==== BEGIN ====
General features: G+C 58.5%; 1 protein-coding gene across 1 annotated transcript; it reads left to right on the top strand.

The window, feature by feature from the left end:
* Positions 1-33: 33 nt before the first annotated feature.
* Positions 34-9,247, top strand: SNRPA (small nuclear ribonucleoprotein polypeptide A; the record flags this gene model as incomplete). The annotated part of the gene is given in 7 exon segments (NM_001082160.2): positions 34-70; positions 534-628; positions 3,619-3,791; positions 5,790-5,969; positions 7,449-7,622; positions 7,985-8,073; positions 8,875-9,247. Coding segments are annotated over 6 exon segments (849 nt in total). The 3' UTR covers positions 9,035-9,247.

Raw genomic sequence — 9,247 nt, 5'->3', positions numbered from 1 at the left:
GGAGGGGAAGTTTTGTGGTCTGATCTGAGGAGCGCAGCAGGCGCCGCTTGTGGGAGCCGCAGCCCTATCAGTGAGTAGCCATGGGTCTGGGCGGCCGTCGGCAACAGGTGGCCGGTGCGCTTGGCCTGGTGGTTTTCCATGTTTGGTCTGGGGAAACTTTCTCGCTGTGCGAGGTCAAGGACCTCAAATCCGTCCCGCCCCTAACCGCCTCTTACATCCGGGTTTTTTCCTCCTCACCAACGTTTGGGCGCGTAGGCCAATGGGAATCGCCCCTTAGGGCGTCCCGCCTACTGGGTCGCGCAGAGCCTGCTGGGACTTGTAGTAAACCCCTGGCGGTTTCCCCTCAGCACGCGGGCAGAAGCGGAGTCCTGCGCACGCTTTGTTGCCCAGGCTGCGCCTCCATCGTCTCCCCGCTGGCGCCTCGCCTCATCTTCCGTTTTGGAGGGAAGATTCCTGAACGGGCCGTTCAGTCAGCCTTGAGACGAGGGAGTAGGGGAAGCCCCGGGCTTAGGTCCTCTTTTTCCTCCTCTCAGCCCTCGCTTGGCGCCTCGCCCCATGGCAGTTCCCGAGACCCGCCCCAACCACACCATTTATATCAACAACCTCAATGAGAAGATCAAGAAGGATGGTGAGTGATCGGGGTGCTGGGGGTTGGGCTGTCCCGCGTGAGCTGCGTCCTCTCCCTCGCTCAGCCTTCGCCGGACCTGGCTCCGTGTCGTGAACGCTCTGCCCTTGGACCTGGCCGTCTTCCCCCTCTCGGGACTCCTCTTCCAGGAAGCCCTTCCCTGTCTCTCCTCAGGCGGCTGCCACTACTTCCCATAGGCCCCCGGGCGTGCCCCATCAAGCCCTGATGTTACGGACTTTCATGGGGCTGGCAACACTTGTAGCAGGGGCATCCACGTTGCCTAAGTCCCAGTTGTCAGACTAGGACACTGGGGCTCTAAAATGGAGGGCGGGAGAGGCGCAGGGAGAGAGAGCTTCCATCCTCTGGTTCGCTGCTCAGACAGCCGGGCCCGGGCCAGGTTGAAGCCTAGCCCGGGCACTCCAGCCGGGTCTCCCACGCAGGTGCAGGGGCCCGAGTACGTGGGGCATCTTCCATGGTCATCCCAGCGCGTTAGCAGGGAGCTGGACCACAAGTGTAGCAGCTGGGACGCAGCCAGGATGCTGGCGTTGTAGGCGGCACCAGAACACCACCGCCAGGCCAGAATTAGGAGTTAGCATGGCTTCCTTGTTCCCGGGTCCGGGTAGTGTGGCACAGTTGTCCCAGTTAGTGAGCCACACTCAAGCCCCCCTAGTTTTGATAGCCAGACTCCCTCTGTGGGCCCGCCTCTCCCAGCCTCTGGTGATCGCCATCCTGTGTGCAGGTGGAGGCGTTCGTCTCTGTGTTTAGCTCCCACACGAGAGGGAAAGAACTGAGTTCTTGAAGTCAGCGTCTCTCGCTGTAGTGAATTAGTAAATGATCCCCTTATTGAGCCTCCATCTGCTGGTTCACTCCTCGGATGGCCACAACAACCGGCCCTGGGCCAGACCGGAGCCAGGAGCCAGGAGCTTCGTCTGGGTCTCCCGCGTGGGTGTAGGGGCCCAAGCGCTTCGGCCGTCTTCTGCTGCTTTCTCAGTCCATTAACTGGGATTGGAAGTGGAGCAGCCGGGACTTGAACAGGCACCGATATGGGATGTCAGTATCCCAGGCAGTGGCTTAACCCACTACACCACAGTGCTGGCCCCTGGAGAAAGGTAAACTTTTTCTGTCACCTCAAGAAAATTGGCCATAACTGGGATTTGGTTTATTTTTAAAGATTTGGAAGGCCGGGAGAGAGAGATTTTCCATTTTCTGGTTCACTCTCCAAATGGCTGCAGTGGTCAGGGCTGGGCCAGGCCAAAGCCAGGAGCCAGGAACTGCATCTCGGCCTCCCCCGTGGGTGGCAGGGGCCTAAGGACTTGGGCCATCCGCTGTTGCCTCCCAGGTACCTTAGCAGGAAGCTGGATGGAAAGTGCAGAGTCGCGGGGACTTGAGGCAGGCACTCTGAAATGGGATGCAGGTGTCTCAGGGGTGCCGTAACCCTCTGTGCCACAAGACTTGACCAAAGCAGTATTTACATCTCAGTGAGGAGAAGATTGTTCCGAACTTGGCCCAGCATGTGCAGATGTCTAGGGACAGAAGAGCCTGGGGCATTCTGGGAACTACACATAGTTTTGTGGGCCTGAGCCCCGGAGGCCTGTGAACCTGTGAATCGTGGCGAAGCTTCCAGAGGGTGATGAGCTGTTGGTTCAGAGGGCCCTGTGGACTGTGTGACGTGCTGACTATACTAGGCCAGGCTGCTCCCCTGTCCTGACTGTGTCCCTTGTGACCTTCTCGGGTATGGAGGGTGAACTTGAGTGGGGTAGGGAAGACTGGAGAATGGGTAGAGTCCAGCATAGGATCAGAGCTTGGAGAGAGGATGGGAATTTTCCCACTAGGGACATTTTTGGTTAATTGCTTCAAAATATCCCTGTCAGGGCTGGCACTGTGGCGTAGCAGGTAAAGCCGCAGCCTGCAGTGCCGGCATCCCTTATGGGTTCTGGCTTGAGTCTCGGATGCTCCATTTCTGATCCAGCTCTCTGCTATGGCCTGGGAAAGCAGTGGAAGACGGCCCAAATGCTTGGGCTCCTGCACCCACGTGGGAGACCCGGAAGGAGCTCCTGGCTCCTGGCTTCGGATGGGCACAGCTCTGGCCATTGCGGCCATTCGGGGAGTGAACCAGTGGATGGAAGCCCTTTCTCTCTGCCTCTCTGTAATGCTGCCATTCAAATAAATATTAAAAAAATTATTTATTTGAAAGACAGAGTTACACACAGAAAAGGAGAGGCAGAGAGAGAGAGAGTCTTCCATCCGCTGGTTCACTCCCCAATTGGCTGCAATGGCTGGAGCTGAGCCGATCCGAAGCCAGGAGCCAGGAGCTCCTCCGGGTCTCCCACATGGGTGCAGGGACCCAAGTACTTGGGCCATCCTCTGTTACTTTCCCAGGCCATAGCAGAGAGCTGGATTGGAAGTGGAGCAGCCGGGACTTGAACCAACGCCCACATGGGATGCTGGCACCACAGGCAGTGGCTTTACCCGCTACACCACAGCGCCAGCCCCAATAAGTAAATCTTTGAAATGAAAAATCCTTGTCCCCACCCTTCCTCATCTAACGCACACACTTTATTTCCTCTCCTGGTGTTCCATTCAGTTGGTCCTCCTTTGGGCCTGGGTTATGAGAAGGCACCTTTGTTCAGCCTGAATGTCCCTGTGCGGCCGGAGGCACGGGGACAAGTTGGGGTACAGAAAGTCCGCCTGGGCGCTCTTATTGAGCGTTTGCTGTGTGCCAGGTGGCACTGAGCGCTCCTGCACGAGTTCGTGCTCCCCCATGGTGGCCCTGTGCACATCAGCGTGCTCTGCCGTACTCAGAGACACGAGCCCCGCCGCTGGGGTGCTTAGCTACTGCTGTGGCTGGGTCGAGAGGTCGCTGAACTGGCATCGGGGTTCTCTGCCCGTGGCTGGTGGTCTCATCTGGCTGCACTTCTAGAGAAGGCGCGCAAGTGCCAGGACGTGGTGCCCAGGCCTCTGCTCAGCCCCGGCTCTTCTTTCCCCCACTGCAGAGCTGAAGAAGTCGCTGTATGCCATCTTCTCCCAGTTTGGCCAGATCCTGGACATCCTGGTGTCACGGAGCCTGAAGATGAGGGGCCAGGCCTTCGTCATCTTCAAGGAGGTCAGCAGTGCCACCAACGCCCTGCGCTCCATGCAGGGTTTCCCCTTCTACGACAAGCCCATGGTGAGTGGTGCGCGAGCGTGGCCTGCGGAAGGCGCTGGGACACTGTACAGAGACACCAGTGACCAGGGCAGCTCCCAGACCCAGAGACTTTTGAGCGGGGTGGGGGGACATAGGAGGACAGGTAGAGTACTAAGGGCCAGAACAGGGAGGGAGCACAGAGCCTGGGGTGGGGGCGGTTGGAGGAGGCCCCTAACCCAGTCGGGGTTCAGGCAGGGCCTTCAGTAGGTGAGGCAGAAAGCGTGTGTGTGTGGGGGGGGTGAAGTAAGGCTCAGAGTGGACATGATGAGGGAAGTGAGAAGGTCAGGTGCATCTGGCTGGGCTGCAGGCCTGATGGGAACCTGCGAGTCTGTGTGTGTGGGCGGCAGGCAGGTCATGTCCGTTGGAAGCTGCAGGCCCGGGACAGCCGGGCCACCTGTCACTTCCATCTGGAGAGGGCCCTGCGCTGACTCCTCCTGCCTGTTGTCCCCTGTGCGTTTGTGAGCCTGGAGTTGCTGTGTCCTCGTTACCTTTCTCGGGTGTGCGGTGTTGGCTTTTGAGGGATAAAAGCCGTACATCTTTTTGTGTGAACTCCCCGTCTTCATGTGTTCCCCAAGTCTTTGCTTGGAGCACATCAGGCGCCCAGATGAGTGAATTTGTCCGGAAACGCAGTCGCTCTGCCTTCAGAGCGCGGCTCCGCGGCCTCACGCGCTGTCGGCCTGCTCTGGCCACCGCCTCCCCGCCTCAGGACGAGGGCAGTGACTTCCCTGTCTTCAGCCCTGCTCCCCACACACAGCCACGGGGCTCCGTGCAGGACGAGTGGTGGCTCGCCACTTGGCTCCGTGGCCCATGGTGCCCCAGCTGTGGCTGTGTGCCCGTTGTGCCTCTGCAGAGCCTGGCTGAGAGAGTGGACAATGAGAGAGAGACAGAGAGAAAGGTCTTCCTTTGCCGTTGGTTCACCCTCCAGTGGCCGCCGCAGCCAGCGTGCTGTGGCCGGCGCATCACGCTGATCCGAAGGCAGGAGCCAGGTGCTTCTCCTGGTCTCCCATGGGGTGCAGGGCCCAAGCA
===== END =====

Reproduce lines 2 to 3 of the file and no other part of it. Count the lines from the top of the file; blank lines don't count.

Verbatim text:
The window, feature by feature from the left end:
* Positions 1-33: 33 nt before the first annotated feature.